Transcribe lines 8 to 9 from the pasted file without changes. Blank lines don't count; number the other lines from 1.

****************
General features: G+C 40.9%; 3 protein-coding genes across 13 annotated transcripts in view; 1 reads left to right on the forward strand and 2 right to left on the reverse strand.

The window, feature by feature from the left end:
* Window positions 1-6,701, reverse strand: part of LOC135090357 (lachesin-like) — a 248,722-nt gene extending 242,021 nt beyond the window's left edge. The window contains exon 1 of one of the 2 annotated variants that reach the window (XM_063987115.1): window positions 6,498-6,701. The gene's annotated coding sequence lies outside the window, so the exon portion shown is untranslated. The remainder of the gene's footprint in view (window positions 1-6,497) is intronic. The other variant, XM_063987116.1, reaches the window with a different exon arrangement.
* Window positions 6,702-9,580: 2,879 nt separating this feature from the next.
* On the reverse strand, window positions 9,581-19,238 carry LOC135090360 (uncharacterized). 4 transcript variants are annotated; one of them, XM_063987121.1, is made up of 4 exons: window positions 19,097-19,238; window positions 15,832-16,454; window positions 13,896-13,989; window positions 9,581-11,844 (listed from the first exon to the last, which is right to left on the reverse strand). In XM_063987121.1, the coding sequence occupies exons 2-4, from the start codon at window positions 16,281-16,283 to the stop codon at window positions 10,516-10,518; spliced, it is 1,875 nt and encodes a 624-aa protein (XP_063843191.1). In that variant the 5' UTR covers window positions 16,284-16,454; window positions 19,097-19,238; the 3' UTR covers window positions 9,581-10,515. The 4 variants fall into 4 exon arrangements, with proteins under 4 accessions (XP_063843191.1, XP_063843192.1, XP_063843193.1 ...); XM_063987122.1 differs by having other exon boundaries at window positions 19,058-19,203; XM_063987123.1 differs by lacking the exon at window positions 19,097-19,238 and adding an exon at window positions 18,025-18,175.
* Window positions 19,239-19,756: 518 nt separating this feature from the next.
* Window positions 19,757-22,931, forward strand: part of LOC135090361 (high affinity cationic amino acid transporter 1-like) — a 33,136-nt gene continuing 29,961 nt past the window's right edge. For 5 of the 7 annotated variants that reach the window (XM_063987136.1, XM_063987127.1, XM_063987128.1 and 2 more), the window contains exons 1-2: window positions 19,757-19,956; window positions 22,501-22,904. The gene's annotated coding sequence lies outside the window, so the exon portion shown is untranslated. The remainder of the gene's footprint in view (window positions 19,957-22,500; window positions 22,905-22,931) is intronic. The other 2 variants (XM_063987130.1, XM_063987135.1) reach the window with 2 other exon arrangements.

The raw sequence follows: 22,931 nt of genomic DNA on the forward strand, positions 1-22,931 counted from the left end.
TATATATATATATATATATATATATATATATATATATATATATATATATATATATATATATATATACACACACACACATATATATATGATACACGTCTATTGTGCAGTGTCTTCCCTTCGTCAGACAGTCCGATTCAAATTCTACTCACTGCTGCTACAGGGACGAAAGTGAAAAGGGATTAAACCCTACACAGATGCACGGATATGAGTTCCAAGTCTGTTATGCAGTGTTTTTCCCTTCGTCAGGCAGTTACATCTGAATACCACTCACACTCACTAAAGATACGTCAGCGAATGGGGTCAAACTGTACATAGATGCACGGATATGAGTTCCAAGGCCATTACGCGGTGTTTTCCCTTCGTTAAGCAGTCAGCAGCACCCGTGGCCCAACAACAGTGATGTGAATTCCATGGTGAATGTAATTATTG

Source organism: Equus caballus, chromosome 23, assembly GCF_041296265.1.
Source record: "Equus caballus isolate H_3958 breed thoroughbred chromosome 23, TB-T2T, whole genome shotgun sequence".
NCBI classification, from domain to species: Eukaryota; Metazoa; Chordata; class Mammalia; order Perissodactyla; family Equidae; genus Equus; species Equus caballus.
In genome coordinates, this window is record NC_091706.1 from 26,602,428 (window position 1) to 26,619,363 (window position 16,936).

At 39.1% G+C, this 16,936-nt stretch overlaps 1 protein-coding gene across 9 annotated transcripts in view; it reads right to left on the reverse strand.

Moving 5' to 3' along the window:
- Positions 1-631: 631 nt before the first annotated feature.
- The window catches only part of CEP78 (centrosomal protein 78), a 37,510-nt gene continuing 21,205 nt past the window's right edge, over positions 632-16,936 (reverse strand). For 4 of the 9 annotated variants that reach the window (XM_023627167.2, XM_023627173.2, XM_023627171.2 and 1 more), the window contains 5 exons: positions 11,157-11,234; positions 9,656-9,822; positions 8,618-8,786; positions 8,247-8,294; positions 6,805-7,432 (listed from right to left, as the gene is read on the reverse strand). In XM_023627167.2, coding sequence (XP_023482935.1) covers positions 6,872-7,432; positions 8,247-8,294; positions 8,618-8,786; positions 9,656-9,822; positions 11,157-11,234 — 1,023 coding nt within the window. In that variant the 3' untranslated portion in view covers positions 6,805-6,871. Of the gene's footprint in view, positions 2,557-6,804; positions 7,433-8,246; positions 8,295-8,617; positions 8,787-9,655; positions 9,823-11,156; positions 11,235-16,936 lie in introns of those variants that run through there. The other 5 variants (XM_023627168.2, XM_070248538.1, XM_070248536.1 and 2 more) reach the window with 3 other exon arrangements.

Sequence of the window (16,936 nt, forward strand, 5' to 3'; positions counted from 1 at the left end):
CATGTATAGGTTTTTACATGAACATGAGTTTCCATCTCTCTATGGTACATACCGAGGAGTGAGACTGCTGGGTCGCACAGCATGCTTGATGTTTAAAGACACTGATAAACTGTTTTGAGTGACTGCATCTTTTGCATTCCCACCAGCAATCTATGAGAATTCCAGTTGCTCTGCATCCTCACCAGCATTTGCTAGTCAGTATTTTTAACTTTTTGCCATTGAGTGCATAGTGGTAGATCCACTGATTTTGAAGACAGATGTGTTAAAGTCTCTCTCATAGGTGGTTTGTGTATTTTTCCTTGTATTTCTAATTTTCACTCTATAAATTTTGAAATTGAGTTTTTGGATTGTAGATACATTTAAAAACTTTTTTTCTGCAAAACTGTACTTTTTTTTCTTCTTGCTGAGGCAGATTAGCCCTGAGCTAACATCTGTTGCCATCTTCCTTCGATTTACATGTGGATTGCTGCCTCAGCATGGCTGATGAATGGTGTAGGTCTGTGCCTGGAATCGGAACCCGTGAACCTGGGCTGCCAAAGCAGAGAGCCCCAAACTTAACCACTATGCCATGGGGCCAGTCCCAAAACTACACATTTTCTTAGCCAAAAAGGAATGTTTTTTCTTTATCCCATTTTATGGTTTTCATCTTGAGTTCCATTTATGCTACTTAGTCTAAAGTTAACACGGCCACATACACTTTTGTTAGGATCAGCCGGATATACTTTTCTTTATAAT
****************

The raw sequence follows: 22,931 nt of genomic DNA on the forward strand, positions 1-22,931 counted from the left end.
TATATATATATATATATATATATATATATATATATATATATATATATATATATATATATATATATACACACACACACATATATATATGATACACGTCTATTGTGCAGTGTCTTCCCTTCGTCAGACAGTCCGATTCAAATTCTACTCACTGCTGCTACAGGGACGAAAGTGAAAAGGGATTAAACCCTACACAGATGCACGGATATGAGTTCCAAGTCTGTTATGCAGTGTTTTTCCCTTCGTCAGGCAGTTACATCTGAATACCACTCACACTCACTAAAGATACGTCAGCGAATGGGGTCAAACTGTACATAGATGCACGGATATGAGTTCCAAGGCCATTACGCGGTGTTTTCCCTTCGTTAAGCAGTCAGCAGCACCCGTGGCCCAACAACAGTGATGTGAATTCCATGGTGAATGTAATTATTG